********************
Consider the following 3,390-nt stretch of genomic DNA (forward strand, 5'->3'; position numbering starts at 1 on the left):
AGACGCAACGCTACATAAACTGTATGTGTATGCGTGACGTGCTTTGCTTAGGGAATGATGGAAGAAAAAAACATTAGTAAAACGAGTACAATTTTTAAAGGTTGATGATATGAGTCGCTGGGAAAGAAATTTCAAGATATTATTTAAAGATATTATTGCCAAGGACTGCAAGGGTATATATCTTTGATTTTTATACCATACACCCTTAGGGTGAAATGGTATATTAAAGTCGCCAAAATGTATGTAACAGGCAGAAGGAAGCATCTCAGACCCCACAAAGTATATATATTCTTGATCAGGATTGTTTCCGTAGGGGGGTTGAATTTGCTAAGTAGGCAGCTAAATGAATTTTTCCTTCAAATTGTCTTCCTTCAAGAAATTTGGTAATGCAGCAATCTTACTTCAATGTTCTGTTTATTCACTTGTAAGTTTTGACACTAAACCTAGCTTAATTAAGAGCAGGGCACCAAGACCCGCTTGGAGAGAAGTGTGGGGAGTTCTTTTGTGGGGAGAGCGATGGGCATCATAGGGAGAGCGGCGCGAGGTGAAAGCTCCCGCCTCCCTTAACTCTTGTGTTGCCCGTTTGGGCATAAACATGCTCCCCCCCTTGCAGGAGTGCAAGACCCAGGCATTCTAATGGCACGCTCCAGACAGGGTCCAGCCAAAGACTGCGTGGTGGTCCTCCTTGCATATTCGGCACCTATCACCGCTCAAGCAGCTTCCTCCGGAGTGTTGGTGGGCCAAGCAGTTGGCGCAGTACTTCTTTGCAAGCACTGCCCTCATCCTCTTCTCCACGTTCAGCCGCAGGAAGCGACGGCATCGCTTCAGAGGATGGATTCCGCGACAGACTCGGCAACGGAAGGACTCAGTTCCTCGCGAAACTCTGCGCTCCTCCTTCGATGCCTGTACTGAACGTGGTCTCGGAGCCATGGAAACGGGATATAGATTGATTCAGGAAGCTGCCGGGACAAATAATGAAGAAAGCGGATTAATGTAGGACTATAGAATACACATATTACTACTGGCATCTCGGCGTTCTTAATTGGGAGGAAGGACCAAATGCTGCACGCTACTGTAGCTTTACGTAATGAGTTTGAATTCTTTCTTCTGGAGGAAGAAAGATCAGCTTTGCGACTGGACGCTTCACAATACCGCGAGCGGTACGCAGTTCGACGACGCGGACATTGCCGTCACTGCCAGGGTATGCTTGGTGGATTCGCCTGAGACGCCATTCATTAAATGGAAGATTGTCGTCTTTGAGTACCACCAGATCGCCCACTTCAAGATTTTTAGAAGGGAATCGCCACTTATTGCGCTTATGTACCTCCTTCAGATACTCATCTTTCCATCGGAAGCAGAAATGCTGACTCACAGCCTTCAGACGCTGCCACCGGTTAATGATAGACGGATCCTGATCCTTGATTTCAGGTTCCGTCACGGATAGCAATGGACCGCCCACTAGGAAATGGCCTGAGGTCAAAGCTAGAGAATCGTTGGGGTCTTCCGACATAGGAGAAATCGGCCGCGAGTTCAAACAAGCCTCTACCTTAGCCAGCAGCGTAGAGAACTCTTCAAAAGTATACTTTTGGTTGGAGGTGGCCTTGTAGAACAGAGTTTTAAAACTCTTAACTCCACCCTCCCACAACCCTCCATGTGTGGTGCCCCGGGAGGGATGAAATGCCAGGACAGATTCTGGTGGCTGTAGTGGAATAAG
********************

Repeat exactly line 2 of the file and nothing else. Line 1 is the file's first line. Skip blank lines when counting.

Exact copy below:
AGACGCAACGCTACATAAACTGTATGTGTATGCGTGACGTGCTTTGCTTAGGGAATGATGGAAGAAAAAAACATTAGTAAAACGAGTACAATTTTTAAAGGTTGATGATATGAGTCGCTGGGAAAGAAATTTCAAGATATTATTTAAAGATATTATTGCCAAGGACTGCAAGGGTATATATCTTTGATTTTTATACCATACACCCTTAGGGTGAAATGGTATATTAAAGTCGCCAAAATGTATGTAACAGGCAGAAGGAAGCATCTCAGACCCCACAAAGTATATATATTCTTGATCAGGATTGTTTCCGTAGGGGGGTTGAATTTGCTAAGTAGGCAGCTAAATGAATTTTTCCTTCAAATTGTCTTCCTTCAAGAAATTTGGTAATGCAGCAATCTTACTTCAATGTTCTGTTTATTCACTTGTAAGTTTTGACACTAAACCTAGCTTAATTAAGAGCAGGGCACCAAGACCCGCTTGGAGAGAAGTGTGGGGAGTTCTTTTGTGGGGAGAGCGATGGGCATCATAGGGAGAGCGGCGCGAGGTGAAAGCTCCCGCCTCCCTTAACTCTTGTGTTGCCCGTTTGGGCATAAACATGCTCCCCCCCTTGCAGGAGTGCAAGACCCAGGCATTCTAATGGCACGCTCCAGACAGGGTCCAGCCAAAGACTGCGTGGTGGTCCTCCTTGCATATTCGGCACCTATCACCGCTCAAGCAGCTTCCTCCGGAGTGTTGGTGGGCCAAGCAGTTGGCGCAGTACTTCTTTGCAAGCACTGCCCTCATCCTCTTCTCCACGTTCAGCCGCAGGAAGCGACGGCATCGCTTCAGAGGATGGATTCCGCGACAGACTCGGCAACGGAAGGACTCAGTTCCTCGCGAAACTCTGCGCTCCTCCTTCGATGCCTGTACTGAACGTGGTCTCGGAGCCATGGAAACGGGATATAGATTGATTCAGGAAGCTGCCGGGACAAATAATGAAGAAAGCGGATTAATGTAGGACTATAGAATACACATATTACTACTGGCATCTCGGCGTTCTTAATTGGGAGGAAGGACCAAATGCTGCACGCTACTGTAGCTTTACGTAATGAGTTTGAATTCTTTCTTCTGGAGGAAGAAAGATCAGCTTTGCGACTGGACGCTTCACAATACCGCGAGCGGTACGCAGTTCGACGACGCGGACATTGCCGTCACTGCCAGGGTATGCTTGGTGGATTCGCCTGAGACGCCATTCATTAAATGGAAGATTGTCGTCTTTGAGTACCACCAGATCGCCCACTTCAAGATTTTTAGAAGGGAATCGCCACTTATTGCGCTTATGTACCTCCTTCAGATACTCATCTTTCCATCGGAAGCAGAAATGCTGACTCACAGCCTTCAGACGCTGCCACCGGTTAATGATAGACGGATCCTGATCCTTGATTTCAGGTTCCGTCACGGATAGCAATGGACCGCCCACTAGGAAATGGCCTGAGGTCAAAGCTAGAGAATCGTTGGGGTCTTCCGACATAGGAGAAATCGGCCGCGAGTTCAAACAAGCCTCTACCTTAGCCAGCAGCGTAGAGAACTCTTCAAAAGTATACTTTTGGTTGGAGGTGGCCTTGTAGAACAGAGTTTTAAAACTCTTAACTCCACCCTCCCACAACCCTCCATGTGTGGTGCCCCGGGAGGGATGAAATGCCAGGACAGATTCTGGTGGCTGTAGTGGAATAAG